Rio Tinto Group is a British-Australian mining group with its headquarters in London, and a management office in Melbourne. Founded in 1873, the group has grown to become one of the world’s leading producers of a range of commodities, including aluminium, iron ore, copper, uranium, coal, and diamonds. The company has operations on six continents but is mainly concentrated in Australia and Canada, and owns gross assets valued at US$81 billion.
Mongolia to Rio Tinto: fund Oyu Tolgoi mine expansion with cash flow
Dispute with Rio Tinto over costs at copper and gold mine partly owned by Ulan Bator continues
Bloomberg in Ulan Bator
Mongolia wants the planned US$5.1 billion expansion of Rio Tinto's Oyu Tolgoi mine to be financed from cash flow until a dispute over the cost of the biggest foreign investment in the country is resolved.
Cost overruns at the copper and gold mine, 34 per cent owned by Mongolia, are increasing the debt the government owes to Rio's Turquoise Hill Resources unit, which operates the project, the minister of mining, Davaajav Gankhuyag, said on Friday.
Rio delayed work on the underground expansion last month amid the dispute over financing that contributed to production delays at the first stage of the mine. Outstanding issues that need to be resolved include taxes and the right to a royalty stream from the project.
"The positions are still far away from each other. There is still a lot of work to do," said Dale Choi, the founder of Independent Mongolian Metals and Mining Research. "There needs to be substantial political will to reach an agreement, but at the moment there are a lot of arguments against the project financing."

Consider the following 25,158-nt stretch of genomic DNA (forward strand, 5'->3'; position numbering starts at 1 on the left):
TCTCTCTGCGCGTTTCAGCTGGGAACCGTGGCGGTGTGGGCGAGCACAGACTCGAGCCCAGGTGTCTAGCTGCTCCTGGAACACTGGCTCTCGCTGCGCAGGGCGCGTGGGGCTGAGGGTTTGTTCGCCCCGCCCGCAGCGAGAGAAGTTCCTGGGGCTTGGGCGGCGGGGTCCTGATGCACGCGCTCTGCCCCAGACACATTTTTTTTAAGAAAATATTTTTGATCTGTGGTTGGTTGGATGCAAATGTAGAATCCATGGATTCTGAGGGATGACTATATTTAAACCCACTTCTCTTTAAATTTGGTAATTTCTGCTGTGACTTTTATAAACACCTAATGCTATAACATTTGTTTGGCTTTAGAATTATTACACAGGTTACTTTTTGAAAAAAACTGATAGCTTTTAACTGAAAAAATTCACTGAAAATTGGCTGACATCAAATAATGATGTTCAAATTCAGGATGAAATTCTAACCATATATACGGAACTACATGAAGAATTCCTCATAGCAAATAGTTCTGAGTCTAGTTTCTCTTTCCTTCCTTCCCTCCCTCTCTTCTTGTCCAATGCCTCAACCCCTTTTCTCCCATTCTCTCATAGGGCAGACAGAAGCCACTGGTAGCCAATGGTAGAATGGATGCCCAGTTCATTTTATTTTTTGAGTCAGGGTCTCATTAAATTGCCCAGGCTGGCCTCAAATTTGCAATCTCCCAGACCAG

Oyu Tolgoi, located in the Gobi Desert 550 kilometres south of Ulan Bator, began shipping concentrate last month and was forecast to be a key revenue earner for Mongolia, where foreign direct investment slumped 43 per cent in this year's first half.
"Until the project financing is resolved, I think it is proper to continue the underground mine with revenues from concentrate," Gankhuyag said in a letter to Rio that he showed reporters.
"The costs specified in the feasibility study are creating a high risk of reducing profits to the Mongolian side," he told them.
David Luff, a Melbourne-based spokesman for Rio Tinto, declined to comment on the mine minister's letter and referred to last week's remarks by chief executive Sam Walsh, who said both parties "want phase two to go ahead".
Oyu Tolgoi has shipped 4,000 tonnes of concentrate, Gankhuyag said. The company plans to export 300,000 tonnes of concentrate this year with revenue of US$1 billion, he said.
The project's finance package, with funding from the International Financial Corp, among other lenders, must be approved by the Oyu Tolgoi board, which includes three Mongolian directors.